Socialpeeks logo (Large PNG)

These Influencers will Make you Rethink How Influencer Marketing is Done

4 types of influencer marketing

Influencer marketing can be an overwhelming marketing trend to jump into. There are a lot of questions around what it means to be an influencer (because, haven’t you noticed everyone jumping on this bandwagon?) and what metrics to watch for when looking for the perfect one. We’ve had lots of practice driving results with influencer marketing campaign, so we’re confident to say what we’re about too: Influencers are sneaky weasels.

Everyone thinks there are 3 levels of influencers: celebrities, macro (follower count > 100K) and micro-influencers (those between 2K-20K or above). But what people often is miss is the fourth category: publishers.

Publishers are authors, videographers, or documentary producers who focus in on a very very specific topics. They are researchers, secondary educators, and most importantly influencers of societies opinions on specific industries, topics and life-altering events. Publishers in the form of producing media have a larger impact when their content is shared online then when some celebrities are paid-to-post a product they’ve never even heard of before.

Four types of influencers

The problem is that publishers have no transparency behind their drive to produce content on a specific topic and how they’re being paid for it. Publishers and editors are being paid for the work, which means technically these are ‘sponsored’ articles and videos from larger corporations. So, how does this deepening trend impact our society and the way we once thought influencer marketing was? We have 2 examples to make it more clear for you.

PSA alert: this is not a rant.

First example is What The Meat; it is a recently released documentary on the health epidemic in the United States of America. There’s one consistent theme that holds true throughout, and that is that meat is bad for the health of humans. It’s pushed hundreds, if not thousands of people to give up on their love for meat dishes and animal bi-products after disturbing so-called “truths” come out from doctors, nutritionists and even health organizations across the US. So, how can this one documentary “inspire” so many to change their lifestyles? Fear. The fearful information behind a large health-epidemic in America is everything we thought was right. Lean meat, even including chicken and fish, is labelled harmful and bad for your health in the documentary. And people. Just. ate. It. UP!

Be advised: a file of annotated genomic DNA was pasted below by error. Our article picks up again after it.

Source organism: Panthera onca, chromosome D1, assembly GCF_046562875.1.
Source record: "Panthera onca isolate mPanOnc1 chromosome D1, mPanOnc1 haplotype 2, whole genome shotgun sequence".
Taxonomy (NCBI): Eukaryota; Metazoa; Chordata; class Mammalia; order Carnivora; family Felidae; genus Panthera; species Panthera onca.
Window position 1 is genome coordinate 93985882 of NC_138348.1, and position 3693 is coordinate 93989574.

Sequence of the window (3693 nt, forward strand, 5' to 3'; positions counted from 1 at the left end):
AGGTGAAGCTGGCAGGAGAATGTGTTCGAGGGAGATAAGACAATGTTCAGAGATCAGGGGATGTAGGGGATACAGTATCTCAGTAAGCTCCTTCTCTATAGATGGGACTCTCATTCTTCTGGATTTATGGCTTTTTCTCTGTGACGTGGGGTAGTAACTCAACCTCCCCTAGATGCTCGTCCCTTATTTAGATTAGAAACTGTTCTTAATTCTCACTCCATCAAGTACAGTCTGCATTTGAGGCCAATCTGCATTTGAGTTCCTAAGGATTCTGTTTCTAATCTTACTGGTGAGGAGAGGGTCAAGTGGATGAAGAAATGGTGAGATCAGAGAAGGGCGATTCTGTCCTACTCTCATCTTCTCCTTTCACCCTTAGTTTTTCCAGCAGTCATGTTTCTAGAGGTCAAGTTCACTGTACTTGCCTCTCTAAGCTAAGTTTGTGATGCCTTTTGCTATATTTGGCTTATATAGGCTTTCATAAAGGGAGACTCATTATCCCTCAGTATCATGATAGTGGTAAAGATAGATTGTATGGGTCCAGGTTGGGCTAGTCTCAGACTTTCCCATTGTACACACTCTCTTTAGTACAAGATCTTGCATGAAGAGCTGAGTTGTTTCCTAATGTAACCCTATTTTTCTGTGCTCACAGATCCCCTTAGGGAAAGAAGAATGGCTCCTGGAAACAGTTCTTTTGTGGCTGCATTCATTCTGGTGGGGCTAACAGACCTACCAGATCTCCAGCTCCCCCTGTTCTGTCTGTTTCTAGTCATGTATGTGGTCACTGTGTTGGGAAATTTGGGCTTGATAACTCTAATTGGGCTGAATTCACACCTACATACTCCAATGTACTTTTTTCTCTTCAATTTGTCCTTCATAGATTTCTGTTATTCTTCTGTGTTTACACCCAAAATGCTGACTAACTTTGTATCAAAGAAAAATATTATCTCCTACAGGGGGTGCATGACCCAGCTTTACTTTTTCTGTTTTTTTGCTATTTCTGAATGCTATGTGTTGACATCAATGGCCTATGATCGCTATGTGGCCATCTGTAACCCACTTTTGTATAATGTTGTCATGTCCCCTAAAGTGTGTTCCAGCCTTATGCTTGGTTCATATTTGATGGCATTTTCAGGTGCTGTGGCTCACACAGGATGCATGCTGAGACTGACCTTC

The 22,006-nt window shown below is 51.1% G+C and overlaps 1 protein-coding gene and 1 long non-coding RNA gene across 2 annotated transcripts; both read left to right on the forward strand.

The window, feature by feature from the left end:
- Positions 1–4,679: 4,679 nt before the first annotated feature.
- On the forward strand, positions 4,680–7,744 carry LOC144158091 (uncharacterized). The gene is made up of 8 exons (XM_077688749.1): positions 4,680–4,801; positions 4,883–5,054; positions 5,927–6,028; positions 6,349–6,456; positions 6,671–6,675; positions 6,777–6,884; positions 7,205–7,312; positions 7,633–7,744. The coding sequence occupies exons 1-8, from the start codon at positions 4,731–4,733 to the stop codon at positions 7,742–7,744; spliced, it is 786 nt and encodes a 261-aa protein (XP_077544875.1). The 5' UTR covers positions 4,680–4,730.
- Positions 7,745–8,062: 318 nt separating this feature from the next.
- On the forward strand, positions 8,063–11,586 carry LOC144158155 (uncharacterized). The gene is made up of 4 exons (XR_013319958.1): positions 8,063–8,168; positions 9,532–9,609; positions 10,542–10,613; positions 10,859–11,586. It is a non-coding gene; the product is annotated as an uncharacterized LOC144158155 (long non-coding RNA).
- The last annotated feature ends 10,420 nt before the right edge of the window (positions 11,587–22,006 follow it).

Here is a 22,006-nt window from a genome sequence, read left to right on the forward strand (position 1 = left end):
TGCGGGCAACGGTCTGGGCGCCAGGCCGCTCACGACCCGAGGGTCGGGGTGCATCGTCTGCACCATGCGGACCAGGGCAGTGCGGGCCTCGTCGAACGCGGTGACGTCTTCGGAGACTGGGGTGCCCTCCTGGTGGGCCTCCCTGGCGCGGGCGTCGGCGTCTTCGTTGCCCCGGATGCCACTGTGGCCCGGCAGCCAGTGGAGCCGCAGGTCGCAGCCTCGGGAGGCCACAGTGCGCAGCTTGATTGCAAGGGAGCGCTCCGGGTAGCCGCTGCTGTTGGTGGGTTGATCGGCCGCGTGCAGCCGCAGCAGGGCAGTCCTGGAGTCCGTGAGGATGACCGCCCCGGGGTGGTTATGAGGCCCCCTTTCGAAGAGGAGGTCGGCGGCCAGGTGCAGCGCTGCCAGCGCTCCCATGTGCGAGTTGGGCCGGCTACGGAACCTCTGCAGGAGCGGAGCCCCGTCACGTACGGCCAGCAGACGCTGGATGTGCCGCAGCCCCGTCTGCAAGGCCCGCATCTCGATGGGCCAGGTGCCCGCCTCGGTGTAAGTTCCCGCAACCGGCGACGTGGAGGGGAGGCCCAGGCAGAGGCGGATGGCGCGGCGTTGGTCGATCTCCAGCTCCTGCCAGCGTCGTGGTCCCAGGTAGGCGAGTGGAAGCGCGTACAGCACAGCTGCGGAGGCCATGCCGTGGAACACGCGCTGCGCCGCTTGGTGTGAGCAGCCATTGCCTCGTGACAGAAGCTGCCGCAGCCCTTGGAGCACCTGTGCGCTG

The second example we’d like to shine some light on is recent political driven activism in the United States (alright, sorry neighbs’ but you really do have the light shined on you this year). Large groups gather to project their opinions in a “meaningful” way. But who writes about it, draws a picture of the “issue” and pushes it across the country? Publishers. The media. News broadcasters. These types of authors and publications are just as influential as influencers on social media. Their opinions and trusting audience make for a hungry following when something is pushed public, but rarely do people notice just how influential they are and how they’re being financially backed.

From these 2 examples, you can see that types of publications online and in public are driven by much more than a paid-to-post campaign and are sparking rather large interest in issues around the world. Their financial backing is often unknown and the lack of transparency to speak to the motivation behind creating such dramatic and opinion-altering content leaves some people blissfully naive, while others are angry and confused.

But let’s come back to what matters: micro-influencers. We’ll stop repeating ourselves, micro-influencers are the sh*t!!! Their sweet spot for following is between 1.5K-20K, which is the when their follower engagement is at all time high. Micro-influencers are rarely paid, which means their opinions are rarely altered or swayed by brands - and their followers know this. Their audience is much more trustworthy than that of Kim Kardashian being paid $100K to post about diet pills. Why? Because micro-influencers are like local celebrities that nobody outside of your city knows about. They’re relatable, genuine, and most importantly in touch with reality.



Recent Posts

What We're Talking About

Subscribe to Blog